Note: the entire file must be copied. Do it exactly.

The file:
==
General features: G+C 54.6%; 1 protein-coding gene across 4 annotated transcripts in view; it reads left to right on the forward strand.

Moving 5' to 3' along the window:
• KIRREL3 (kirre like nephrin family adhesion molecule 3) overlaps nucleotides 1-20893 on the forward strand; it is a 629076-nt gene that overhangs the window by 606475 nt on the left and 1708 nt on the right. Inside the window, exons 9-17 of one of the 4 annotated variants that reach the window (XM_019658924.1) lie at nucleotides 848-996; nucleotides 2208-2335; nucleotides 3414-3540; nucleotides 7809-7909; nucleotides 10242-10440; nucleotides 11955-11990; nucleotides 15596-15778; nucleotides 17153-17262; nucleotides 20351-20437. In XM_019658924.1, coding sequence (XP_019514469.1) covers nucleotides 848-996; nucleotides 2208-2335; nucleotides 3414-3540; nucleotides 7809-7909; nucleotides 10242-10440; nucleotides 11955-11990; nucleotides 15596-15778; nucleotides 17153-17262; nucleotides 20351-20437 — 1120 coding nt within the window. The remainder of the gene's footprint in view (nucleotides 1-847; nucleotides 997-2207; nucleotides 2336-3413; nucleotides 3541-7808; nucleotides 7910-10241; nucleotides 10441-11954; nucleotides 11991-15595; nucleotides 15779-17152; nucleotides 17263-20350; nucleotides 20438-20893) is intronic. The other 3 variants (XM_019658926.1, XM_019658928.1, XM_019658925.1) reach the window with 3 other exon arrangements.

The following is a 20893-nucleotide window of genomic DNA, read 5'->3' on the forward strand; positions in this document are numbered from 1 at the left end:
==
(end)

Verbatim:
General features: G+C 54.6%; 1 protein-coding gene across 4 annotated transcripts in view; it reads left to right on the forward strand.

Moving 5' to 3' along the window:
• KIRREL3 (kirre like nephrin family adhesion molecule 3) overlaps nucleotides 1-20893 on the forward strand; it is a 629076-nt gene that overhangs the window by 606475 nt on the left and 1708 nt on the right. Inside the window, exons 9-17 of one of the 4 annotated variants that reach the window (XM_019658924.1) lie at nucleotides 848-996; nucleotides 2208-2335; nucleotides 3414-3540; nucleotides 7809-7909; nucleotides 10242-10440; nucleotides 11955-11990; nucleotides 15596-15778; nucleotides 17153-17262; nucleotides 20351-20437. In XM_019658924.1, coding sequence (XP_019514469.1) covers nucleotides 848-996; nucleotides 2208-2335; nucleotides 3414-3540; nucleotides 7809-7909; nucleotides 10242-10440; nucleotides 11955-11990; nucleotides 15596-15778; nucleotides 17153-17262; nucleotides 20351-20437 — 1120 coding nt within the window. The remainder of the gene's footprint in view (nucleotides 1-847; nucleotides 997-2207; nucleotides 2336-3413; nucleotides 3541-7808; nucleotides 7910-10241; nucleotides 10441-11954; nucleotides 11991-15595; nucleotides 15779-17152; nucleotides 17263-20350; nucleotides 20438-20893) is intronic. The other 3 variants (XM_019658926.1, XM_019658928.1, XM_019658925.1) reach the window with 3 other exon arrangements.

The following is a 20893-nucleotide window of genomic DNA, read 5'->3' on the forward strand; positions in this document are numbered from 1 at the left end: